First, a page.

Hargis: Boyd Buchanan rebuilds rapidly with Gary Rankin as football coach

Staff file photo by Robin Rudd / In his first year at Boyd Buchanan, Tennessee prep football coaching legend Gary Rankin has the Buccaneers off to a 4-0 start while emphasizing the importance of team over individual.

Whether a turnaround was coming was never in doubt. When Boyd Buchanan made a statewide splash in February by hiring Gary Rankin — Tennessee prep football's all-time leader in wins and state championships — as coach of the Buccaneers, the only question was how quickly the effects would be felt on the field.

Despite taking over a once proud program that had suffered through four losing seasons in the past five years — with a 17-33 overall record during that span — it turns out the answer, not surprisingly, is immediately.

Not quite halfway through the regular season with Rankin overseeing things, the Bucs have already avenged a pair of 20-point losses from last year against Davidson Academy and Christian Academy of Knoxville, and Friday they'll travel across town for a key Division II-AA East Region game at Silverdale Baptist with a chance to begin a season 5-0 for the first time in seven years.

The key to the on-field improvement began with aspects that might seem insignificant, although in Rankin's disciplined formula, there's simply no such thing as an insignificant step. Or room for individualism.

During one preseason conditioning session, when multiple players showed up for workouts wearing different colored T-shirts than the team-issued blue and gray, Rankin stopped the session and, with all eyes directed at him, lectured the team on the importance of giving full attention to every detail.

"He definitely got his point across about how we're a team and even those type things matter," said senior receiver/free safety Jayden Madison. "He holds you to a different standard, and we're learning that those things can affect parts of the game like penalties and dropped passes, where you can hurt your team by a lack of focus.

"It didn't take long to understand if a meeting or practice begins at 3:30, you better not show up at 3:31. You'd better be on time, in uniform, ready to pay attention and work. We had good athletes last year, but we hurt ourselves a lot with mistakes. That's the biggest difference so far: Everybody cares about doing the little things right."

The attention to detail includes compact practice segments that last no more than 10 minutes for each drill, with no one standing around. In the hours leading up to kickoff on game days, players also know cellphones are not to be used and the locker room is expected to be as quiet as a church pew as they focus on the approaching game.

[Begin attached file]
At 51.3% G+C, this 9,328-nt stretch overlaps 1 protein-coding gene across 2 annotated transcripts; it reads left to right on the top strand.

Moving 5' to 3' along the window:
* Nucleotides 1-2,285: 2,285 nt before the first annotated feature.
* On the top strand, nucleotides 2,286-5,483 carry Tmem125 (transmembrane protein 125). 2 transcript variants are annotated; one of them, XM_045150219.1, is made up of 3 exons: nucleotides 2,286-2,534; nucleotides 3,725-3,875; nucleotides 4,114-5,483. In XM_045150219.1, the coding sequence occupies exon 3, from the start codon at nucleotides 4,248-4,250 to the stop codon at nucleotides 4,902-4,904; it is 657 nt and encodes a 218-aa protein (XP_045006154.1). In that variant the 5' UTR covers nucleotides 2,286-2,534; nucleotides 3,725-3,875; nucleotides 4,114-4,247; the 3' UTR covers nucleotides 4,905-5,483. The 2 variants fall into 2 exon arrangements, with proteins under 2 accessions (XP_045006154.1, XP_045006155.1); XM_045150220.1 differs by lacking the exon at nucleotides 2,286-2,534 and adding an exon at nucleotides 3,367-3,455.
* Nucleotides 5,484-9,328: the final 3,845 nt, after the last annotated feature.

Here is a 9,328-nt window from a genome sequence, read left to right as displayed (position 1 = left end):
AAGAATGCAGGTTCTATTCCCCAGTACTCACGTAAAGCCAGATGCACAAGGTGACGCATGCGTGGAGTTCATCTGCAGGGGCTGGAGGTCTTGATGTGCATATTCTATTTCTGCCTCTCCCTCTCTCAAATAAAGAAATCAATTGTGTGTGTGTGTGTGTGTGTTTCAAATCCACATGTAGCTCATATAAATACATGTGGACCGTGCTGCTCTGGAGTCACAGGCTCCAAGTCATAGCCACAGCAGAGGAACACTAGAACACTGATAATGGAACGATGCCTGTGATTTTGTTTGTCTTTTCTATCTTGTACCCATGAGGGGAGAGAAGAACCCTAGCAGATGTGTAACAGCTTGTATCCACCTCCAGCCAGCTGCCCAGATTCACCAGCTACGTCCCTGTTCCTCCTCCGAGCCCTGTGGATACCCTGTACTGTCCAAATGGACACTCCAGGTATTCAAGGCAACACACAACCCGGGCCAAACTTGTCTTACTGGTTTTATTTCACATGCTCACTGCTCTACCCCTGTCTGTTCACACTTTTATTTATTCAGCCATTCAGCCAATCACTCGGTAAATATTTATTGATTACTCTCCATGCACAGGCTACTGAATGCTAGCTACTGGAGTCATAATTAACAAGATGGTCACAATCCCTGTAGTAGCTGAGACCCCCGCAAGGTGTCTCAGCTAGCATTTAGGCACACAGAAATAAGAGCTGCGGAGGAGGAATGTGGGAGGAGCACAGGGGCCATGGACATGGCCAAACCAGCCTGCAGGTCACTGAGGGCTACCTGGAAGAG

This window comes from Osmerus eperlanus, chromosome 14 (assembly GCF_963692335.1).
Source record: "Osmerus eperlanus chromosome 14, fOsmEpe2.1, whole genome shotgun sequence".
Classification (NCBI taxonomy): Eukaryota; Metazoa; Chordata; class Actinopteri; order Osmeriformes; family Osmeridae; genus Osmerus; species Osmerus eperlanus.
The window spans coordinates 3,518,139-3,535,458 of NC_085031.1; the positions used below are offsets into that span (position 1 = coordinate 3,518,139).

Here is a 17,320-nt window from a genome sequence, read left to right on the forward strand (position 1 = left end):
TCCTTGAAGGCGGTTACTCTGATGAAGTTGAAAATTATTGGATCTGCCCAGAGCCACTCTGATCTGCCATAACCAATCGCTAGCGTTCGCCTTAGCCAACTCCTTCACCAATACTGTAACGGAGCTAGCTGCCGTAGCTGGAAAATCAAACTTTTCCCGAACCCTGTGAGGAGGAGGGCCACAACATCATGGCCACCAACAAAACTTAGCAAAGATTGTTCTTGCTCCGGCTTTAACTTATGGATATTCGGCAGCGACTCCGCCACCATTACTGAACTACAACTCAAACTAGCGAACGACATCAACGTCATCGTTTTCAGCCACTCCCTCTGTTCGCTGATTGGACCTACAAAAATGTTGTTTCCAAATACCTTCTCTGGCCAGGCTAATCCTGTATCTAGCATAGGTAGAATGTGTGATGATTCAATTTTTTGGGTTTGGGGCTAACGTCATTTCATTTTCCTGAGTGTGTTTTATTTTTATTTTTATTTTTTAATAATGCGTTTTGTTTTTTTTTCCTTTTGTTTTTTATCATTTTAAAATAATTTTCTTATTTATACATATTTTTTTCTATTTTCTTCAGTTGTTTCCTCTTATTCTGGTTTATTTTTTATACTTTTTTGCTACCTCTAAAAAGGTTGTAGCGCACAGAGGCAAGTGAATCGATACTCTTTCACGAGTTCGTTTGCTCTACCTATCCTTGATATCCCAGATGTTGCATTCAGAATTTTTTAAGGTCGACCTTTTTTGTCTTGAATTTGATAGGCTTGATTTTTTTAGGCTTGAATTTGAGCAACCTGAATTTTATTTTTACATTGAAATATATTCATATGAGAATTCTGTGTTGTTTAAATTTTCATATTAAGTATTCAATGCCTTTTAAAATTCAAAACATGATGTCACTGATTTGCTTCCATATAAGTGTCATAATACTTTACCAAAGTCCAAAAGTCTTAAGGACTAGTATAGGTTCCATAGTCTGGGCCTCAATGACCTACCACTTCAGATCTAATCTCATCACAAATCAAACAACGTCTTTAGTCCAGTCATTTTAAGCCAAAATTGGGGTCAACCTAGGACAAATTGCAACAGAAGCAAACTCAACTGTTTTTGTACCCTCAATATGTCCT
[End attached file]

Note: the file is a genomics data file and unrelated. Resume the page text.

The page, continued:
Arm or leg sleeves are also not allowed, simply because they can cause individual players to stand out from the rest of the team.

"I didn't know much about him before he came here," said receiver/defensive back Caden Johnson. "The stories I had heard didn't sound real since they were about him winning 17 state championships. But now you understand why he's won all those.

"On his first day, when he met the team, he told us, 'You're going to win now. Not later.' That stood out to me because I'm a senior and this is my last shot to win. You're willing to do whatever he says, and once we got that first win, then the next one, doing the little things to make sure we keep winning became addictive."

The on-field turnaround is following a similar set of foundational pillars as those Rankin utilized in building state championship programs at Murfreesboro Riverdale and Alcoa. Boyd Buchanan gave up an average of 44 points in six losses last year, but the current Bucs have allowed a total of 17 points through four games, including a pair of shutouts, and the run-heavy offense has helped the team average 42 points.

Seated at his desk inside the Bucs' football office earlier this week, poring over a few last-minute notes before his team made its way to the field for practice, Rankin admitted the new surroundings have reenergized him.

"I was sort of on cruise control at Alcoa and could've stayed there and continued to be really successful, but this experience — watching these kids respond to adversity and build something — has been neat for me," Rankin said. "I saw our program changing in the win at Davidson Academy. We outplayed them as the game wore on, and now we're playing good defense and our offense is protecting the defense by running the ball and taking care of the ball.

"We've come a long way already in being able to focus on the little things that help you win."

Stacked in rows on the shelves behind the legendary coach's desk are 17 glass-encased game balls, one from each of his state championship victories. His intentions at Boyd Buchanan — just how far he believes he can take the rebuilding project — are made clear by the one empty glass case on a shelf across from his desk.

"Football is the ultimate team game," Rankin said. "If players want to be different, they're probably not going to like being on our team because I'm a big believer in everyone buying into being a part of the team, and all those little things add up to decide whether you're going to be successful.

"Hopefully we'll get to put another ball in that one at some point. That would be a lot of fun to get this team to that point."

Contact Stephen Hargis at shargis@timesfreepress.com or 423-757-6293. Follow him on Twitter @StephenHargis.